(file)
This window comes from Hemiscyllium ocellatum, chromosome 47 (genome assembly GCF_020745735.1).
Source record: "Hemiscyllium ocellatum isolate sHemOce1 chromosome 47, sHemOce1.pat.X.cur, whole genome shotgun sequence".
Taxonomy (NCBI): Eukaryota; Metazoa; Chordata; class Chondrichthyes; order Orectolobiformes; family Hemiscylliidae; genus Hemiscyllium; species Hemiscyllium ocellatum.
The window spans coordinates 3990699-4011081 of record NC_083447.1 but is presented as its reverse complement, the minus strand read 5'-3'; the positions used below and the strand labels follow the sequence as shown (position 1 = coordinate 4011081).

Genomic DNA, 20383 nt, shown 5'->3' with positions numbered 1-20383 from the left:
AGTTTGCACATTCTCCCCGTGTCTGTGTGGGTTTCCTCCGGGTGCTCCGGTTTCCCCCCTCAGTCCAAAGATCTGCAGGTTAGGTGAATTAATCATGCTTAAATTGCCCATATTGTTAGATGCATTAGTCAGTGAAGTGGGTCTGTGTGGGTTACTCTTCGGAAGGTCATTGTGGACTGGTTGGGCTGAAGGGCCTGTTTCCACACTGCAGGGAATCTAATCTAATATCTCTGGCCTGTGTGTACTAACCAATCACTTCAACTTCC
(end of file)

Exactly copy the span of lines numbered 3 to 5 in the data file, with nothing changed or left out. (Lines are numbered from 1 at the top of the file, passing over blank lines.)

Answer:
Taxonomy (NCBI): Eukaryota; Metazoa; Chordata; class Chondrichthyes; order Orectolobiformes; family Hemiscylliidae; genus Hemiscyllium; species Hemiscyllium ocellatum.
The window spans coordinates 3990699-4011081 of record NC_083447.1 but is presented as its reverse complement, the minus strand read 5'-3'; the positions used below and the strand labels follow the sequence as shown (position 1 = coordinate 4011081).

Genomic DNA, 20383 nt, shown 5'->3' with positions numbered 1-20383 from the left: